“"If anyone can make sense of the debate over the choice of exchange rate regime, Max Corden can. Transparency of argument and comprehensiveness of treatment, two Corden trademarks, are amply in evidence here. Not everyone will agree with his conclusion that the exchange-rate spectrum is being hollowed out, leaving hard pegs and managed floats as the only viable alternatives--although I for one find the case fully convincing. But any economist or policy maker seeking to understand the issues will want to take a long look at this book."--Barry Eichengreen, University of California, Berkeley”
“"Choosing an appropriate exchange rate policy is one of the most important and one of the most vexing decisions each country must make. Max Corden provides a superb treatment of the many issues and complex considerations that are involved in making a rational choice--and of the risks involved in any particular choice--drawing on both careful economic reasoning and experience garnered from around the world."--Richard N. Cooper, Boas Professor of International Economics, Harvard University”
“"This is a terrific book! It is very well written and provides a lucid and comprehensive analysis of exchange rate policy options. The theory is sound and the case studies are very insightful. Every chapter is full of lessons for policy makers, central bankers, and international investors. This volume will become an instant classic; it should be read by academics as well as by practitioners."--Sebastian Edwards, Henry Ford II Professor of International Economics, University of California, Los Angeles”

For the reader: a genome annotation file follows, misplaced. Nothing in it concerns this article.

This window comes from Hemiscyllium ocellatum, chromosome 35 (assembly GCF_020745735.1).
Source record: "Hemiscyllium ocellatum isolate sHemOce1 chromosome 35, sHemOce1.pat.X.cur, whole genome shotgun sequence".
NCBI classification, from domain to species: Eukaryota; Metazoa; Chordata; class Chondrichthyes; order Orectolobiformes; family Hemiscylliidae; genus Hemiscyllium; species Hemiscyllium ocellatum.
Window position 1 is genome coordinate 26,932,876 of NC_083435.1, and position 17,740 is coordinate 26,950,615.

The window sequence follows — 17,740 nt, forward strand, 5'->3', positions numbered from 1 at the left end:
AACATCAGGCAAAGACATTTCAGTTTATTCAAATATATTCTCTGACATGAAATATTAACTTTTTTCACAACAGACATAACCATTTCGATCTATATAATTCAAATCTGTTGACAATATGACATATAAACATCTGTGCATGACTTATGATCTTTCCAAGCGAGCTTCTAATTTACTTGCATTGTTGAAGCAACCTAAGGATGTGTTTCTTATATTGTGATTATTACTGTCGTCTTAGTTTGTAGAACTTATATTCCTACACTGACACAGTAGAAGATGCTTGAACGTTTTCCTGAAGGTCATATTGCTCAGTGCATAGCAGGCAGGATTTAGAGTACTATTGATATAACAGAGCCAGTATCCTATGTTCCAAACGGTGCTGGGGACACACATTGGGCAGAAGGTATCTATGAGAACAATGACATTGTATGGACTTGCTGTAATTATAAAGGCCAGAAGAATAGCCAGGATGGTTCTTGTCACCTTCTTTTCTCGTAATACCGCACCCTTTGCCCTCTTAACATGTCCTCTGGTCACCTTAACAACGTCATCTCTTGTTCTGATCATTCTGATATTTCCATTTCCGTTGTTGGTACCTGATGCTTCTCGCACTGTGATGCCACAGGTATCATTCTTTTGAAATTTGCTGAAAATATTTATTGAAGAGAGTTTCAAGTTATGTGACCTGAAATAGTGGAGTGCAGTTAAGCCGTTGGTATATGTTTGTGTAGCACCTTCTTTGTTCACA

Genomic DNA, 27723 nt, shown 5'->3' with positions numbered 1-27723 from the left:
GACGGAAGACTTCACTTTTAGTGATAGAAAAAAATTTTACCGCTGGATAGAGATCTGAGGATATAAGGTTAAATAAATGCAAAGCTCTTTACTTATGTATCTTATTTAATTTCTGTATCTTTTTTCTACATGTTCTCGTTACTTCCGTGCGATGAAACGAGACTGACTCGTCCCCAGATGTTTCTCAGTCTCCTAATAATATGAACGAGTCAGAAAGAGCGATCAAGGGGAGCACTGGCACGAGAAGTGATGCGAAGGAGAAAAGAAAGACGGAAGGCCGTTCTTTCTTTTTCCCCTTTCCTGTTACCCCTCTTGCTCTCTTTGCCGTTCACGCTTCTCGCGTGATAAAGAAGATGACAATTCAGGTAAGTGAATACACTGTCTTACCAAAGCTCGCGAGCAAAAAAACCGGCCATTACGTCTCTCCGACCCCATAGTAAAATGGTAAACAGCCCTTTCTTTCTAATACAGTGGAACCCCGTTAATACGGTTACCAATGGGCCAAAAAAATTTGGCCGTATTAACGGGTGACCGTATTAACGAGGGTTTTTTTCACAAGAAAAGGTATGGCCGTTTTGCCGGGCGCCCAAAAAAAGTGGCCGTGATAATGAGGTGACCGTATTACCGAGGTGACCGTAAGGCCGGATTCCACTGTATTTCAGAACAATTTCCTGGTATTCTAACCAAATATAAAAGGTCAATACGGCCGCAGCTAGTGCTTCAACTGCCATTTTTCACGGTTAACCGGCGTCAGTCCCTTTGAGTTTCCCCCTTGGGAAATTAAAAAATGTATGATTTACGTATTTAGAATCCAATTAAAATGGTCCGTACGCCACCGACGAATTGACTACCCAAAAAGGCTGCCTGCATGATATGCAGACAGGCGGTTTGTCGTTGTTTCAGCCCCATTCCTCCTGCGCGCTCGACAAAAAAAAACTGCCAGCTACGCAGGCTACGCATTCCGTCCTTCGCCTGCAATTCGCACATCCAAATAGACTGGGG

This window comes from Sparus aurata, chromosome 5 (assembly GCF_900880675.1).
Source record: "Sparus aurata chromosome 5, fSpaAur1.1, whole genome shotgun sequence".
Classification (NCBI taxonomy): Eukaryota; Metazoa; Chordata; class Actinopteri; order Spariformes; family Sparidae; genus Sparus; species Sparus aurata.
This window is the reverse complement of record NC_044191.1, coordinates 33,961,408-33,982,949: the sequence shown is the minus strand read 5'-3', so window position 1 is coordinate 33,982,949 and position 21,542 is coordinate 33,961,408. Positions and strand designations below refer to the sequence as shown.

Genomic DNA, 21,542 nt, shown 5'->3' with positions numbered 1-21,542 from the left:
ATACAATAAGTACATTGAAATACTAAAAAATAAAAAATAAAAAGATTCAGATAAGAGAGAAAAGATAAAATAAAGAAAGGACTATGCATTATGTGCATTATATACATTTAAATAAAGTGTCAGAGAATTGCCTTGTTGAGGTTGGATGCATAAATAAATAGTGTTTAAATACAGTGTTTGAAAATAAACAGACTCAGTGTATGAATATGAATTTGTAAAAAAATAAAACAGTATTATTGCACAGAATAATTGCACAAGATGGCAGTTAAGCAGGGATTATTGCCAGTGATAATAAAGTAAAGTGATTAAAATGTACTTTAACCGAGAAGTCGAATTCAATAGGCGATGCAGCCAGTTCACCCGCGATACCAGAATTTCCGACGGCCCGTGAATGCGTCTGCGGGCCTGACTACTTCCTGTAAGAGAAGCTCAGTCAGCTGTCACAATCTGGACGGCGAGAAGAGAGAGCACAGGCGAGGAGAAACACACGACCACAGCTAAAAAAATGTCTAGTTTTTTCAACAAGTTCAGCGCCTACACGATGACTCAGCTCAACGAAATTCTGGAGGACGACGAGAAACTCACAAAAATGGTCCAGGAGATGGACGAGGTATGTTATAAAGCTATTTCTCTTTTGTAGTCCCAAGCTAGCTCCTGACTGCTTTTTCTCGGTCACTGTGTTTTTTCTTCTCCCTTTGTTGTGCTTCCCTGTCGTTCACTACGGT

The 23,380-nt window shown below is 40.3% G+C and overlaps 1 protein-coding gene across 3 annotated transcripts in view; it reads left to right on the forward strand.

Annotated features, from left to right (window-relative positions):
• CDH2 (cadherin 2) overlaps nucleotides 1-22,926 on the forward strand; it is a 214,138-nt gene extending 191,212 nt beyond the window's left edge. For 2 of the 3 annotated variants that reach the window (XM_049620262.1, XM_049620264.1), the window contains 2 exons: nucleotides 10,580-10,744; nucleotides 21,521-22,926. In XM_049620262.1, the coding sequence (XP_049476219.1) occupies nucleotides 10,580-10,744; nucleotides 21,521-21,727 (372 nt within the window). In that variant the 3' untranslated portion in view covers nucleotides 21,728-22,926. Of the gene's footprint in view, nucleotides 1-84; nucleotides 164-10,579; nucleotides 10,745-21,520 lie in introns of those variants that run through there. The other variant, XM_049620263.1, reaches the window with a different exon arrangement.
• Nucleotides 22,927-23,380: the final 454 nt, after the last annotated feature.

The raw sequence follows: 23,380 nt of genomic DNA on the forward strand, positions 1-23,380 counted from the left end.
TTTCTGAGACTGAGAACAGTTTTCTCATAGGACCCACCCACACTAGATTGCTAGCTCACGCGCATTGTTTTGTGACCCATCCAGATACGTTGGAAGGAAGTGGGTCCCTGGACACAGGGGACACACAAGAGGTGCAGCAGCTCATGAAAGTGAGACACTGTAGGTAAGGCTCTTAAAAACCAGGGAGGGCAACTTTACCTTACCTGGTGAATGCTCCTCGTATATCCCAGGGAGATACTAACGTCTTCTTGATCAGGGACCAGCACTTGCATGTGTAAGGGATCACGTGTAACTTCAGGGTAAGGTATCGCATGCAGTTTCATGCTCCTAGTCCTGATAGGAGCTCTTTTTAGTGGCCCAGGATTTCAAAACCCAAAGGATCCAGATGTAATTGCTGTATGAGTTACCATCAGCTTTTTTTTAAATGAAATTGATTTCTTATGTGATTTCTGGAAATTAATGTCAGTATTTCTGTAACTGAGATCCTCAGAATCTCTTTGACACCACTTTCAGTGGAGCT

“"Dollarization has been the subject of all too much fast and loose analysis. This book, for once, asks the hard questions. Rather than conveniently assuming that dollarization will encourage macroeconomic and structural reforms, it analyzes the circumstances under which this hoped-for scenario will obtain. It will be the standard work for scholars and officials prepared to take the question of dollarization seriously."--Barry Eichengreen, University of California, Berkeley”
““This is a timely volume. It collects a number of important contributions on a highly controversial issue: Should the emerging countries have a currency of their own? The papers in this collection address some very important questions, including those related to country risk, economic performance and the political economy of dollarization. It is required reading for anyone interested in monetary policy in the emerging and transition economies.”--Sebastian Edwards, Henry Ford II Professor of International Economics, University of California, Los Angeles”
“"Thirty years after the exchange rate rules of the postwar monetary system broke down, debate continues on the merits of fixed versus floating rates, as well as intermediate arrangements. Ghosh, Gulde, and Wolf thoroughly examine national economic performance since the mid-1970s. Their findings produce useful empirical generalizations on the pros and cons for each side, making the book a new benchmark in the ongoing debate."--Richard N. Cooper, Boas Professor of International Economics, Harvard University”